On Sep 18, 2007, at 9:36 AM, Carlton Noles wrote:
Agreed Regarding Dictionaries ESPECIALLY regarding usage. My two
pet peeves are Celibate (which is abstaining from marriage NOT sex
Your point may stand, but I think you meant "chaste", not
"chastity". And "chaste" itself has had enough shift in meaning that
it is no longer a synonym for "celibate", if indeed it ever really was.
and nauseous (which means causes or causing nausea, comparable to
noxious, NOT feeling nausea, that would be nauseated).
The use as a synonym of "nauseated" is well enough established that I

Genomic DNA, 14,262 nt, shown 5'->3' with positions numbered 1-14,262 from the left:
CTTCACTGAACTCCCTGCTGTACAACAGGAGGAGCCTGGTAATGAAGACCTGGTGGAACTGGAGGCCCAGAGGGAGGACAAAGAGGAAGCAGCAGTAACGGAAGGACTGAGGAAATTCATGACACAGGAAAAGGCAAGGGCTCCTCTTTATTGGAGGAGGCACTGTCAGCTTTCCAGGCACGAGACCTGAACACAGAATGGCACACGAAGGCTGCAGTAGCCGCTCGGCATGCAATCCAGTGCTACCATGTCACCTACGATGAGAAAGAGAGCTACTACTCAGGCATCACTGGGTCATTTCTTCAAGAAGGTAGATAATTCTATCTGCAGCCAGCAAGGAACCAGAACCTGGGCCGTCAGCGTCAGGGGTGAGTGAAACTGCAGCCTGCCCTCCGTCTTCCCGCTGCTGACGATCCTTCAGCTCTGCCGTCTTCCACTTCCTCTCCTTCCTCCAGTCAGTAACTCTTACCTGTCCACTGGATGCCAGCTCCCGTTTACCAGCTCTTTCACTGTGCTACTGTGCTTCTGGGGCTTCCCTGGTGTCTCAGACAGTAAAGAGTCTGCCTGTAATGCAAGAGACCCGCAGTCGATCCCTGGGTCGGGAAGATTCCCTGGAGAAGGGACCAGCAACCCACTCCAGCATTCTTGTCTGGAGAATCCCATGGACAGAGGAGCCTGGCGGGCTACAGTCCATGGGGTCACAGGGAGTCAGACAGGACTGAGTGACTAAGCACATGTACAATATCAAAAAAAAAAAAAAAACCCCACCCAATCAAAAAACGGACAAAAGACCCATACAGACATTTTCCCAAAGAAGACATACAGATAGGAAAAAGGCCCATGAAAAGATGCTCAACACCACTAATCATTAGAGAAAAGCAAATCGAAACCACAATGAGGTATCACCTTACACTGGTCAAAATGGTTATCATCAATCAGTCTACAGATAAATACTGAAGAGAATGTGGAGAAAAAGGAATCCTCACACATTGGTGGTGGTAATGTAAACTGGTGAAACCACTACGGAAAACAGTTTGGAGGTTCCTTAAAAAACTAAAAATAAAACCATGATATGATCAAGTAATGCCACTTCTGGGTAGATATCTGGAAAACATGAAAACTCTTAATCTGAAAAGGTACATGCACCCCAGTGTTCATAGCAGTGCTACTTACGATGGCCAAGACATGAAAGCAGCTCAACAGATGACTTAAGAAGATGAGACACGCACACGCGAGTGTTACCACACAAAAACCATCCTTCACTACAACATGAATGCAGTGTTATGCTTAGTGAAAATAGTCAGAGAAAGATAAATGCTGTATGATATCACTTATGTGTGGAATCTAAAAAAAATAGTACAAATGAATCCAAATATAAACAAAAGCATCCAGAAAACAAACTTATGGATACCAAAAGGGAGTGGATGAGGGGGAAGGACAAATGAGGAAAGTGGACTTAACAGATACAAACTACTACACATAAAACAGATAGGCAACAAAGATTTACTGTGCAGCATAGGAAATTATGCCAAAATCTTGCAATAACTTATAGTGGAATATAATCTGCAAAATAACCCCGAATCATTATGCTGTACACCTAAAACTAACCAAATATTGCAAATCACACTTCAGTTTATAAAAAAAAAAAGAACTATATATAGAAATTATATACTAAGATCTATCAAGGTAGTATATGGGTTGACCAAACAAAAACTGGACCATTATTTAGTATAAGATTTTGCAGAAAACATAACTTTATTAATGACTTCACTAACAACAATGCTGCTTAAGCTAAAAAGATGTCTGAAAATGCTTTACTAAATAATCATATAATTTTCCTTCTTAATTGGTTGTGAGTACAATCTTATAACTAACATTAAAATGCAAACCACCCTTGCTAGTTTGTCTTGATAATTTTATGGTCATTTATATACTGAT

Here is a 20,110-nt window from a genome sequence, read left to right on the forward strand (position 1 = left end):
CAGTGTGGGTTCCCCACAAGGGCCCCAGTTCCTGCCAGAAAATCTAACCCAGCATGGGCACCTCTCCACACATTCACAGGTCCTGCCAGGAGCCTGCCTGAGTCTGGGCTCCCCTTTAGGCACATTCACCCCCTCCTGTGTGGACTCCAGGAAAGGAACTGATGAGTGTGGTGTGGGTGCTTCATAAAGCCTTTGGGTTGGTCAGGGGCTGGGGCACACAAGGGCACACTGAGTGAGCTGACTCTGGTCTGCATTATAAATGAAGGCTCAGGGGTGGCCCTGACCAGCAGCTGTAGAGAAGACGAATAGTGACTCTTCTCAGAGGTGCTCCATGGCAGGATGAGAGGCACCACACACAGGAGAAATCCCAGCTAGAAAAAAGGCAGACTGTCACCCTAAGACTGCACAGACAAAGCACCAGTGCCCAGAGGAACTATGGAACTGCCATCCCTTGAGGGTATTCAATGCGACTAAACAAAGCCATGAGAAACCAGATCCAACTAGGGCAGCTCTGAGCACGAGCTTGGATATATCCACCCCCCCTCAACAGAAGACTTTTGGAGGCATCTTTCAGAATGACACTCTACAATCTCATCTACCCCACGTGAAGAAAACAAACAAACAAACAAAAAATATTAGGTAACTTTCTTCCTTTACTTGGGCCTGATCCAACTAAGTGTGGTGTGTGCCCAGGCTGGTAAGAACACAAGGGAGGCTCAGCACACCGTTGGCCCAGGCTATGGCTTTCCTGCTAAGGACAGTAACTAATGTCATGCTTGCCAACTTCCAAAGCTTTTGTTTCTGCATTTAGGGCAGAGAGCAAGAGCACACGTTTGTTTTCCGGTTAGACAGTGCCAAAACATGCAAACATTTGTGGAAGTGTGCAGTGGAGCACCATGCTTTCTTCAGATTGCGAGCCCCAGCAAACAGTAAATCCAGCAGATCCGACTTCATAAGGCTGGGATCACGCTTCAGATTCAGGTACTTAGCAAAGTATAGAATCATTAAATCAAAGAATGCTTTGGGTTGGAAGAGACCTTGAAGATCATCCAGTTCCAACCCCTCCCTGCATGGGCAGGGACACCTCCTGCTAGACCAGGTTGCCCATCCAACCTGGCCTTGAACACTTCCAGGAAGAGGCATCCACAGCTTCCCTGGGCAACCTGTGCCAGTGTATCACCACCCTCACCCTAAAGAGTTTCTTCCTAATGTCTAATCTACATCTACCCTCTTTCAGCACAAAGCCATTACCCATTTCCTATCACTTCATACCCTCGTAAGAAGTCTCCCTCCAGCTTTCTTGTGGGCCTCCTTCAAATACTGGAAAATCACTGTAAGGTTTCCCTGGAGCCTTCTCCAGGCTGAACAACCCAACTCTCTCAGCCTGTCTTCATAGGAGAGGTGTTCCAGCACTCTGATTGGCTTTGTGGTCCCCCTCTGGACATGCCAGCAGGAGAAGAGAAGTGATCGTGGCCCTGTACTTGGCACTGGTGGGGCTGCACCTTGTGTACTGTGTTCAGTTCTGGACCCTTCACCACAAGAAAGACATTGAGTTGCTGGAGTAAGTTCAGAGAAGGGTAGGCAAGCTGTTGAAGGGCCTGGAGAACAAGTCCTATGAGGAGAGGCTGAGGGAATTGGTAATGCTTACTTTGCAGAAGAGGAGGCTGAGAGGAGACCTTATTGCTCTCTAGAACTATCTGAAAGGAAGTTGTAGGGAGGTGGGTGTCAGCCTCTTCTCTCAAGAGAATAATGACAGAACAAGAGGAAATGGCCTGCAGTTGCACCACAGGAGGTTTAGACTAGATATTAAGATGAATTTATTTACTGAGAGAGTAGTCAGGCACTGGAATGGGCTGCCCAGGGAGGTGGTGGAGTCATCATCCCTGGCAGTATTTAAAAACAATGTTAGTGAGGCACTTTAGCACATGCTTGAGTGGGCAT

would no longer call it incorrect.
The dictionary has added the more common and long time incorrect
usage of both of these words to their definitions.
It's called semantic drift, and it happens all the time...it's just a
matter of deciding when a new meaning has enough momentum behind it
to consider it established.
Recall that the King of England (Charles II?), upon seeing
Christopher Wren's designs for St. Paul's Cathedral, called them "awe-
full and artificial." But it was a compliment. We would have said
"awesome and artistic". That's semantic drift for you.
I am surprised that someone who cares so much about usage makes so
many grammar and punctuation errors...
Way off topic,